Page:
Could anyone advise me on who to ask about pension entitlements from UK. I worked in the UK for around 17 years and have been here since 1997 (profession independent since 2003). I'm not preparing to retire just yet (!) but just wondered what organisation I should be in touch with as it's been a long time and I am very out of touch with how things happen. Thank you all
You will need your National Insurance number,and then write to
The Pension Service
International Pension Centre
Newcastle upon Tyne
NE98 1BA England tel 0191 21 87777
A lot depends on when you worked where. Both I and my wife (French) have both UK and French state pensions but only because we both worked in France before the UK joined the EU. We both paid into the French system as was usual at that time or you wouldn't get health care benefits. But my company also very sensibly insisted that no matter where I was based I continue to pay into the UK system for both of us, albeit at a reduced rate, to ensure that we both had a UK pension entitlement.
A former colleague even has three state pensions -- UK, French and Belgian -- for the same reason.
As I understand EU rules now, if you've worked in more than one EU country the pension is paid by the country where you worked most and therefore made the most contributions. That country then claims back from the other(s) their share of your pension. This was the state of play when I qualified for a pension six years ago but I don't think the rules have changed.
Yes that's what I have received as well. The whole process is labrynthine. Their intention is I am sure to wear it down. Many politicians were opposed/are opposed to paying it to expats as they have a sort of sunblessed martini lifestyle image of us all, even when we are huddled around our stoves and the meteo records here show that London suburbs are far milder and drier than we enjoy annually! I have a spreadsheet of comparable climates just in case!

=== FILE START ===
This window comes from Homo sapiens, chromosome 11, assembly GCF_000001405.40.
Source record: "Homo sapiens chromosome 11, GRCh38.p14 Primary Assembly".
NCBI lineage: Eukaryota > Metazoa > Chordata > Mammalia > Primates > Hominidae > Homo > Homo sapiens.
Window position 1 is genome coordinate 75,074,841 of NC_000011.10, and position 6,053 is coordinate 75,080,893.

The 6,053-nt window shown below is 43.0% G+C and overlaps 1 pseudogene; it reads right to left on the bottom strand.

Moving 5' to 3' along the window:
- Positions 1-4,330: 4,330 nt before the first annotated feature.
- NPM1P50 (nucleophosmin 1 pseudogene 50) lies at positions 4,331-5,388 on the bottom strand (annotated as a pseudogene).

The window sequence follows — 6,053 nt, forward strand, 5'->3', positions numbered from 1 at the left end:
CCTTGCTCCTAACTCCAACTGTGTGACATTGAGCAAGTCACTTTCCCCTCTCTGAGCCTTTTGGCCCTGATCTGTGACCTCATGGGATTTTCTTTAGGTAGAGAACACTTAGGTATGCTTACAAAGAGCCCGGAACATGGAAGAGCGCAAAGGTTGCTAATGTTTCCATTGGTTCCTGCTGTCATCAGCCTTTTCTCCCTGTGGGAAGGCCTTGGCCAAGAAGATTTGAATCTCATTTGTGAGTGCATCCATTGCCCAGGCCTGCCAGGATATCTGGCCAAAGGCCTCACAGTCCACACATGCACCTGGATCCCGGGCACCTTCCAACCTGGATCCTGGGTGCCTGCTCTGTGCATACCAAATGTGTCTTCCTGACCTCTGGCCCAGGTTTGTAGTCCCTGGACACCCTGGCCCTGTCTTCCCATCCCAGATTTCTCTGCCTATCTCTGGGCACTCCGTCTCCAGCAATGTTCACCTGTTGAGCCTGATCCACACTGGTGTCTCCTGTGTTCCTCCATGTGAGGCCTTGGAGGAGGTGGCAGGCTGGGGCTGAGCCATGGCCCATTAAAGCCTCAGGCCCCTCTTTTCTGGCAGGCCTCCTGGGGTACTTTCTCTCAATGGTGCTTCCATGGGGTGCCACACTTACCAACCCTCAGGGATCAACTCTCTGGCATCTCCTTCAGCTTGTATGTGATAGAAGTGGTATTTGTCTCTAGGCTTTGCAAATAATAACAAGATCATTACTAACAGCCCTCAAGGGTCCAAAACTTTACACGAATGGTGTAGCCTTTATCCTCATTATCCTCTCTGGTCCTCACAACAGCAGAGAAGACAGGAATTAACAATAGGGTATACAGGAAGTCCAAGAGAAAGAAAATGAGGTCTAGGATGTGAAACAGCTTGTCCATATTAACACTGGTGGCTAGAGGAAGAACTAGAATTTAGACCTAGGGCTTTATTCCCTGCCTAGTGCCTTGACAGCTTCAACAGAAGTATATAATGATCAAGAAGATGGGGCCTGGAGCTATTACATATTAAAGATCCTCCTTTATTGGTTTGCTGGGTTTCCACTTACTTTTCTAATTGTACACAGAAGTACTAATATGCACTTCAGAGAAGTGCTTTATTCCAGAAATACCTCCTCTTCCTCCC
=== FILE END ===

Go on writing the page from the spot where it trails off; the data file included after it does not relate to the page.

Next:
Goalposts move frequently. My children were excluded from child benefit and I wish I had simply not told them we had left the UK because it was paid into my bank and then I allocated it into their respective trust accounts. I de-registered as required by when we came, therewith accidentally cancelling my WFP. I reapplied last autumn and claimed a back payment very blatantly, only to get a letter telling me that since I had de-registered I could not do that although had I never been registered I could (the point of telling me the latter?). They definitely are a mental assault course and clear evidence of the fact that British bureaucracy and functionaries are much more like their French counterparts than people imagine. There are just less of them.
I took it all from GOV.UK plus looked for the government's white paper on pensions. Underneath the kind surface there is a mean Scot who does not want an even meaner government to pinch one penny from his already near empty pocket!
Not at all sure- Brian may be correct on dates. My retirement date was August 2010 and my basic was £97.65 plus various bits n bobs of additional state pension making an overall total of £147.88 which is only a smidgen away from the proposed new basic stae pension- par hazard!
I landed in France permanently in 2005 but I was younger than my wife and she was already getting WFP. She then died in 2007 and they didn't give it to me until last year when I got it for 2011 as a back payment and 2012 as a payment. I believe that they are reducing it now as well. My 65th retirement date was August 2010 so in theory I think I should have had it that year as well but the court case was after. I was pleased to have had two years. I did write and complain several times! I have told a few expat locals about it and some have been successful, but had to appeal. There has been ZILCH publicity about it of course. The other thing that miffed me was that I didn't realise until partially too late that after my wife's death I was eligible for UK death benefit. Again no publicity despite the fact that I registered her death with the British Embassy at Paris. All these things are like some sort of mental assault course which requires huge amounts of time and inquisitiveness plus of cours blogs like this one! I missed out on some child benefit too but eventually got some but now it has been withdrawn as they introduced a threshold. Meantime one now ends up paying some French social charges on UK pensions etc, including repayment of the French national debt! I don't know what France or our local commune would do with the expats- 20% plus of houses owned by Brits.